Until I was 13, I had stick-straight hair. And then one day, near the end of Grade Eight, that all changed. It literally changed overnight. My class was at the park for the day, and my hair got wet from running through the sprinklers. I clearly remember sitting in the sun, letting it dry, and realizing it had dried . . . wavy.
I lived in denial for years. Every morning, I would get up early to wash and blow dry my hair straight. I still remember one horrific spring day having to walk to school in the rain, and by the time I got to school, my smooth, straight hair had turned into a massive helmet of frizz. So embarrassing. By Grade 12, I was done. I faced the nightmare, cut my hair short and layered, and let the curls do their thing. Actually, it was a relief. And my hair didn’t look awful, either. It was kinda cute, actually.
It takes years to learn how to deal with curly hair. Hell, I’m still learning. Unfortunately, I live in one of the driest places on the planet, so my hair is a frizz ball most of the time. I think the reason I enjoyed my European honeymoon so much was the fact that I woke up with gorgeous, curly hair in the mornings. My curls had never looked so good, living by the sea with all the moisture in the air. Ahhh.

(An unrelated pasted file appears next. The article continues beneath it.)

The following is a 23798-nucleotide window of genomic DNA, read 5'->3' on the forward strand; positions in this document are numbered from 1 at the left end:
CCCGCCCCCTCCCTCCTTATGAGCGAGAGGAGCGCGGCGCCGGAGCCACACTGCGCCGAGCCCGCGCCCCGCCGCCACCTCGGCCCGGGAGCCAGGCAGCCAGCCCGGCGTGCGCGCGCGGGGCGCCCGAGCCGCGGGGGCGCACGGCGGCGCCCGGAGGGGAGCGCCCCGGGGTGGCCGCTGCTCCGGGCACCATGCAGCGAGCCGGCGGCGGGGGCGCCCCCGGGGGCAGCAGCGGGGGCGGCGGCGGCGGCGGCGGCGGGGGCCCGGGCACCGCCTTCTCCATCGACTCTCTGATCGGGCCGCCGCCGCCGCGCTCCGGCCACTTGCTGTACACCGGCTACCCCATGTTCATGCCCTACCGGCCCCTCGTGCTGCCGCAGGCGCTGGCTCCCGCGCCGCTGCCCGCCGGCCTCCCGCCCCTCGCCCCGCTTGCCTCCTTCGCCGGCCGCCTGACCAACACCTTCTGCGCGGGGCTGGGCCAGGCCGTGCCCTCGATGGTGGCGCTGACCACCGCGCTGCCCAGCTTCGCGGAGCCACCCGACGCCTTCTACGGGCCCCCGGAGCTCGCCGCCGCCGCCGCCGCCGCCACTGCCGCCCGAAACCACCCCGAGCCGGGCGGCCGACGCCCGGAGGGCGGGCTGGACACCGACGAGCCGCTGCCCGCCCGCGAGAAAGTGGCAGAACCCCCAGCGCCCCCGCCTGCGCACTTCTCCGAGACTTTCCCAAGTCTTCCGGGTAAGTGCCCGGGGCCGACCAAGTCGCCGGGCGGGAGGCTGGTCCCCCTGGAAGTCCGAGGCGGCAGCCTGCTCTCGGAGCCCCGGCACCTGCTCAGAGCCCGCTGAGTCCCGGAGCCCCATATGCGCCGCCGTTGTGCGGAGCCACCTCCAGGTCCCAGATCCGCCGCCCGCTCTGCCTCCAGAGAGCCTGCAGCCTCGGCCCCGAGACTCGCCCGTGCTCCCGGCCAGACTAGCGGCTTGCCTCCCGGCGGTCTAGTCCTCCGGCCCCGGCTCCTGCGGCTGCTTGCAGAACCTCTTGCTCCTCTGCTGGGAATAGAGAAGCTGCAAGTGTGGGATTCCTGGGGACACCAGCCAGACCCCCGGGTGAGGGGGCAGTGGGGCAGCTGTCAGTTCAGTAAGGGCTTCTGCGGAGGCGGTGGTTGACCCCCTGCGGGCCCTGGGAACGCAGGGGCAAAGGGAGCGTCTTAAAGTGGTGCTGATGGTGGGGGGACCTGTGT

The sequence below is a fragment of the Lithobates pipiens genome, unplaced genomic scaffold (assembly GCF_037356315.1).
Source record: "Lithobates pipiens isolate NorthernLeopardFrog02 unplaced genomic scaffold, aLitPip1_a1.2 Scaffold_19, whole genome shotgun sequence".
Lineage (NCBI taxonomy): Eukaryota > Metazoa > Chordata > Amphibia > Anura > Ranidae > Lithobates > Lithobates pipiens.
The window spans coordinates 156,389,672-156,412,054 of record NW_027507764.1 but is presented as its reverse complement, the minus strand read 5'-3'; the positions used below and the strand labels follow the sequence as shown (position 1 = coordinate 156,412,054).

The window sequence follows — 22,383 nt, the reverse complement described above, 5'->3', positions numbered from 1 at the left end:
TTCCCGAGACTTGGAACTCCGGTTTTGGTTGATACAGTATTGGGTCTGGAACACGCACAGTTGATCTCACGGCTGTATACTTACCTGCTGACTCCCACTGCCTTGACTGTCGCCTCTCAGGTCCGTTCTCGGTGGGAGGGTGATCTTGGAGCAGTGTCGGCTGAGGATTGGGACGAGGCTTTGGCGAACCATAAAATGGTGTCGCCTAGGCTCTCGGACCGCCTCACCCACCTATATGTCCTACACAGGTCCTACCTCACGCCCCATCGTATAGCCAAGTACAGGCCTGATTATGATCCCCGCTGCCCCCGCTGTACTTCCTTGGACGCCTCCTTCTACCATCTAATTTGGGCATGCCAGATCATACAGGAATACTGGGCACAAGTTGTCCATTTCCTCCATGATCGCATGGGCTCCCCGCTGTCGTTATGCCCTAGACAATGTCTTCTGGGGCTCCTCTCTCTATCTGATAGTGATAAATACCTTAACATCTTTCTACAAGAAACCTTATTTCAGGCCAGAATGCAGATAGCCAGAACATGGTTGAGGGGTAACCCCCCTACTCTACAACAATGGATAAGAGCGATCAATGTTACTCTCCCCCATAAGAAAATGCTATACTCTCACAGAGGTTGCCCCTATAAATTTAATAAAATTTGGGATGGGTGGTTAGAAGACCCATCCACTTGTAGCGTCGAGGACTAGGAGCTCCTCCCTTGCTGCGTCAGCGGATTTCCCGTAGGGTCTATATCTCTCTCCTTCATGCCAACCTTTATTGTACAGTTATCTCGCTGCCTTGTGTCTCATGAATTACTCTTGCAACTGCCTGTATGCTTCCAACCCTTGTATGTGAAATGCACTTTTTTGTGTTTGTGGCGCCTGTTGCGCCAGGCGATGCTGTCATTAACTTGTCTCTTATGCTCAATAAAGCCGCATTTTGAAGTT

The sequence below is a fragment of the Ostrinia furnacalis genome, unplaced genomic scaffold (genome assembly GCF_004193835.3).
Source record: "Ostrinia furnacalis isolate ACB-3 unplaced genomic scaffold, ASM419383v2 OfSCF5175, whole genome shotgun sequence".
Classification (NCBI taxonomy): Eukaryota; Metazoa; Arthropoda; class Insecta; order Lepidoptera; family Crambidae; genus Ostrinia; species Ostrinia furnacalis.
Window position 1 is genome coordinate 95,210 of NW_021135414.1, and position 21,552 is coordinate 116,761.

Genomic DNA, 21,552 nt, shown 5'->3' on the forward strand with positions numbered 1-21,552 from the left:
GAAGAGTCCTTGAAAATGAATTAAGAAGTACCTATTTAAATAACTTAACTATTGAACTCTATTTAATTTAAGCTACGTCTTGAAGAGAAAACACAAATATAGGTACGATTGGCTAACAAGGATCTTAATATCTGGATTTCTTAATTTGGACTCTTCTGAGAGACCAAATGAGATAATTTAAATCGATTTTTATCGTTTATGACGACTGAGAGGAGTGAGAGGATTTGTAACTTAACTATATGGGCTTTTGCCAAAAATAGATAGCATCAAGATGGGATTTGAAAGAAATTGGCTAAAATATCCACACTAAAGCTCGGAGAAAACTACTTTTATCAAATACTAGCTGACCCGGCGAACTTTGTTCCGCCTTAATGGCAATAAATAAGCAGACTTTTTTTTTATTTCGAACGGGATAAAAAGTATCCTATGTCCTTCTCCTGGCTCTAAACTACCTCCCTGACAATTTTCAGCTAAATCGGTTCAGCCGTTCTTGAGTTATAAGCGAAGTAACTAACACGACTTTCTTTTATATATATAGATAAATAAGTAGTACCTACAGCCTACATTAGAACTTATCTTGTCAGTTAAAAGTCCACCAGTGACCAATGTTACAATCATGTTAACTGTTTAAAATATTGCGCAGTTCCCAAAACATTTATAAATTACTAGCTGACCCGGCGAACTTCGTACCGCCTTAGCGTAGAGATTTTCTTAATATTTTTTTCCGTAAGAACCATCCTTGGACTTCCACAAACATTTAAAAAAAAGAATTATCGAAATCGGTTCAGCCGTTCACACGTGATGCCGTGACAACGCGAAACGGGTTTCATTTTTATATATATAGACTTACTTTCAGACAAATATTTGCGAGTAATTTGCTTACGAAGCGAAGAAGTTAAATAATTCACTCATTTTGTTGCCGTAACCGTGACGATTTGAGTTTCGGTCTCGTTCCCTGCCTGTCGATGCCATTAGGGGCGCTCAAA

I recently discovered a recipe for a homemade sea salt spray, and I have to say, this stuff does a good job. The salt makes my curls springy, while the coconut oil cuts down the frizz. Plus, it’s way cheaper than buying a tiny bottle from the salon.
And remember . . .
April is coming.
Sea Salt Hair Spray
- 1 cup of water
- 2 tablespoons of sea salt or coarse salt
- 1 tablespoon of oil (coconut* or olive oil works well)
- 4 – 5 drops of vanilla essential oil)
- 1/4 teaspoon of alcohol (vodka or rubbing alcohol
Put the salt and the water in a pot, and heat it just until the salt dissolves. Remove from heat. Add the oil, vanilla, and alcohol and let it cool. When cool, pour into a spray bottle. Spritz away, my friends.
*The first time I made the spray, I used regular coconut oil that is solid at room temperature. Well, when the spray cooled, guess what? The coconut oil turned solid in the spray bottle. Not cool. The second batch I made I used fractionated coconut oil that remains liquid at room temperature. Much better. Much, much better. I think olive oil would be a great alternative as well.